We performed descriptive analyses for all the included variables (percentages, means, medians and standard deviations) for all included variables. The study was not aimed to contrast hypotheses but to inform the development of a PtDA; however, we explored the associations of the three variables derived from the CPS (i.e., preferred role, perceived role and matching between them, each one with three categories) with the remaining variables. Associations with categorical variables (i.e., gender, education, time spent searching GAD-related information—dichotomized into “once a month or more” vs. “less than once a month or never”—and the three most frequent reasons for searching) were analyzed by means of Chi-square tests. Age and the total number of information themes searched for on the Internet were analyzed with one-way ANOVA. The perceived difficulty of past decisions (in each one of its categories and subcategories) were analyzed by means of the Kruskal–Wallis test (with Mann–Whitney’s U-test in post-hoc comparisons), due to the non-normality of several items and the small sample sizes in several decisions (this analysis was not performed when the number of participants for a certain decision was lower than 30).

4. Results

The online survey was opened from April to July 2020. The survey was answered by 77 participants, but only 70 met the inclusion criteria. These seven people were excluded from the analysis because they did not meet the study inclusion criteria (did not present with current or past diagnosis of GAD).

4.1. Sample Characteristics

The online survey was successfully completed by 70 respondents from 15 Spanish Regions. Mean age was 41.09 ± 12.21 (median = 40, range 18–76) and 67.1% were female. Most of the respondents had secondary education (38.6%) or university studies (52.9%). Mean time since symptoms onset was 15.59 ± 12.38 years (median = 13.5, range 0.25–50). In the present, 35.7% were receiving combined therapy, 24.3% were receiving only medication, 20% only psychotherapy and 2.9% were being treated with other forms of therapy. Approximately half of the sample (47.1%) never searched for GAD-related information on the Internet or did it less than once a month (Table 1).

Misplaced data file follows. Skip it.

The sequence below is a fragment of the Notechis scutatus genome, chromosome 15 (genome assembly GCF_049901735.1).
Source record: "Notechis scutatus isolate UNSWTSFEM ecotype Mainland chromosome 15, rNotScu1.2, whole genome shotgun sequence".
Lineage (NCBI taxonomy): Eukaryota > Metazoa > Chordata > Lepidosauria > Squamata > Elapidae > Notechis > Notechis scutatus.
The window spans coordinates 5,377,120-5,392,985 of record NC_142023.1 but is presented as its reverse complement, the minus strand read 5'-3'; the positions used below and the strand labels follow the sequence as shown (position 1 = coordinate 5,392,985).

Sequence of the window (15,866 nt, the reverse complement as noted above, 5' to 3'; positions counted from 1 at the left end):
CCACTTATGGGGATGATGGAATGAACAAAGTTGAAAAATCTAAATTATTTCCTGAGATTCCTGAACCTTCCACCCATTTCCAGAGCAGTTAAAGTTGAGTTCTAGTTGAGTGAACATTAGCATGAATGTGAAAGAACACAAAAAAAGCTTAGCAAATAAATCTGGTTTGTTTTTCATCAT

4.2. Role in Decision-Making Process

Most participants preferred an active (42.9%) or collaborative role (41.4%) in the decision-making process, whereas only 15.7% preferred a passive role. Regarding their perceptions of involvement, 52.9% were active, 22.9% perceived a collaborative role and 24.3% were passive. Matching between perceived and preferred roles occurred in 47.1%, 22.9% perceived less involvement than desired and 30% were more involved than they preferred.